* I do not have Timothy Samara's newest book — Design Evolution: A Handbook of Basic Design Principles Applied in Contemporary Design — but it looks good. I'll let you know.


Michael Marlatt


As usual, fantastic tips. I am aspiring to do the "right" things when creating presentations but I always seem to be falling short of a few principles.

Thanks for the great tips...

Teaching Kids Yoga

Thanks for the tips - very useful for blogging too.

My favorite: #6 -Negative Space, it makes reading a blog so much easier when there are paragraphs with spaces between.

I've pondered the question of font size too and what is most easy for the eye to read. Any suggestions around this?

- Aruna


Hi Garr,

I'm lookingo forward to read any/some of the books you recomend, spacially about design. Can you PLEASE categorize them? I mean, if I only could read one book (or 2 or 3), which one should I star with?

Thanks for your blog


I look at rule #1,3,4,5 & 6, then I look at the cover of the book.

Serhiy Kostyshyn

Garr, would you please fix #2: "Speak with ONE visual voice" – it's crucial for understanding the point.
And thanks, the former book seems to be truly interesting.

Michael Eury

Will get this book, thanks for the review.

Have got Tim Samara's new book "Design Evolution ....", it is a really good design resource through its use of concrete examples and case studies to illustrate design principles.


Great blog. Very inspiring.
How do you keep up the rythm? Amazing!
hello Garr,
One thing struck me as quite surealist "speak with a VISUAL VOICE"

Could tell us how you do that, i'd like to hear about it, or see how it sounds!
Do you mean miming or articulating exagerately? (just kidding)



I'll have to look into these books.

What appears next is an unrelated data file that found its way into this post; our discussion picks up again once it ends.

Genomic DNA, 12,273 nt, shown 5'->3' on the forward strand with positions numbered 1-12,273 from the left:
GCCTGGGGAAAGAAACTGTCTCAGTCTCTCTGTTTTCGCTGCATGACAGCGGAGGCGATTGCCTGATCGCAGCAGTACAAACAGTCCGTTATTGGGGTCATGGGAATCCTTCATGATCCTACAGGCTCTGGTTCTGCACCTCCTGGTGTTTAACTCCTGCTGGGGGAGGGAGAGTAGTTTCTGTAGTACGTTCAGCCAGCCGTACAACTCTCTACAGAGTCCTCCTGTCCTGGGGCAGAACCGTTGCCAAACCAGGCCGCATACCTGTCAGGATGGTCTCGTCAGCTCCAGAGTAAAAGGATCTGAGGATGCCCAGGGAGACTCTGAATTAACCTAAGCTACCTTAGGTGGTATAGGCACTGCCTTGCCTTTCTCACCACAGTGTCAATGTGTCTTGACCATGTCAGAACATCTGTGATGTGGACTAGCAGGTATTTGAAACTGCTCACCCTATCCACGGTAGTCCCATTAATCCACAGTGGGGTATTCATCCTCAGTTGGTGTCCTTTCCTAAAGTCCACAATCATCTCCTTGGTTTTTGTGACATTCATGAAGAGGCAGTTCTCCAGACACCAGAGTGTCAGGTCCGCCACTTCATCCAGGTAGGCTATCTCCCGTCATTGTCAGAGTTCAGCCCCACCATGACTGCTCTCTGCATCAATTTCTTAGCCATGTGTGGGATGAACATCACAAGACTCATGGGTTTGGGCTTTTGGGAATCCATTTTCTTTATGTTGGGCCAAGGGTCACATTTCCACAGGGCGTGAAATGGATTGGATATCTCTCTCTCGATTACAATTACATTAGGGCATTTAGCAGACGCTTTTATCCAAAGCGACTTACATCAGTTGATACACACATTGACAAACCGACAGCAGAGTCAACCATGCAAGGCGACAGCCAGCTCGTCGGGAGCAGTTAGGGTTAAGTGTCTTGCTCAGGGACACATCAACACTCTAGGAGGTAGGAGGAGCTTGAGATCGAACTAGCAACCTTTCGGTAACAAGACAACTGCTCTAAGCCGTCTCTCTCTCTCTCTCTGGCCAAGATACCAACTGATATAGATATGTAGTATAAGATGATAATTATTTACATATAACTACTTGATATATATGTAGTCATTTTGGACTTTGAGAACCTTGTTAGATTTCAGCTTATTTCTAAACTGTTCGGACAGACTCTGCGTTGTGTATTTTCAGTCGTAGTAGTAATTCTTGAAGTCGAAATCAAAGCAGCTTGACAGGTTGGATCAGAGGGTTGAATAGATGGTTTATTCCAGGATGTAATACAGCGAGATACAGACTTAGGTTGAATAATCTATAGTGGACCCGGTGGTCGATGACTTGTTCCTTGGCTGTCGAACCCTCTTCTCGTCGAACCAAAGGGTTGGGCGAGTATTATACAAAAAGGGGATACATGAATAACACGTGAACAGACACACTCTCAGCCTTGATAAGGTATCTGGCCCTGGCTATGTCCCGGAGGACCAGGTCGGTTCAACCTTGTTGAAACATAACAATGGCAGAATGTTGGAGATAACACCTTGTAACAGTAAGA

Etienne Chabot

Garr, since Guy Kawasaki recommended your book, I bought it, read it and started to implement its concepts in my daily work. It changed my life. Literally. I recently started my own blog on Marketing Strategies for Small and Medium Size Businesses. I just did a post to highlight all the benefits your book have provided to me. My blog is in French and English but I think your book has been translated recently. My readers will be able to order it in its French version if required.

Thanks again for all these insights!

Etienne Chabot

Verify your Comment

Previewing your Comment

This is only a preview. Your comment has not yet been posted.

Your comment could not be posted. Error type:
Your comment has been saved. Comments are moderated and will not appear until approved by the author. Post another comment

The letters and numbers you entered did not match the image. Please try again.

As a final step before posting your comment, enter the letters and numbers you see in the image below. This prevents automated programs from posting comments.

Having trouble reading this image? View an alternate.


Post a comment

Comments are moderated, and will not appear until the author has approved them.

Your Information

(Name and email address are required. Email address will not be displayed with the comment.)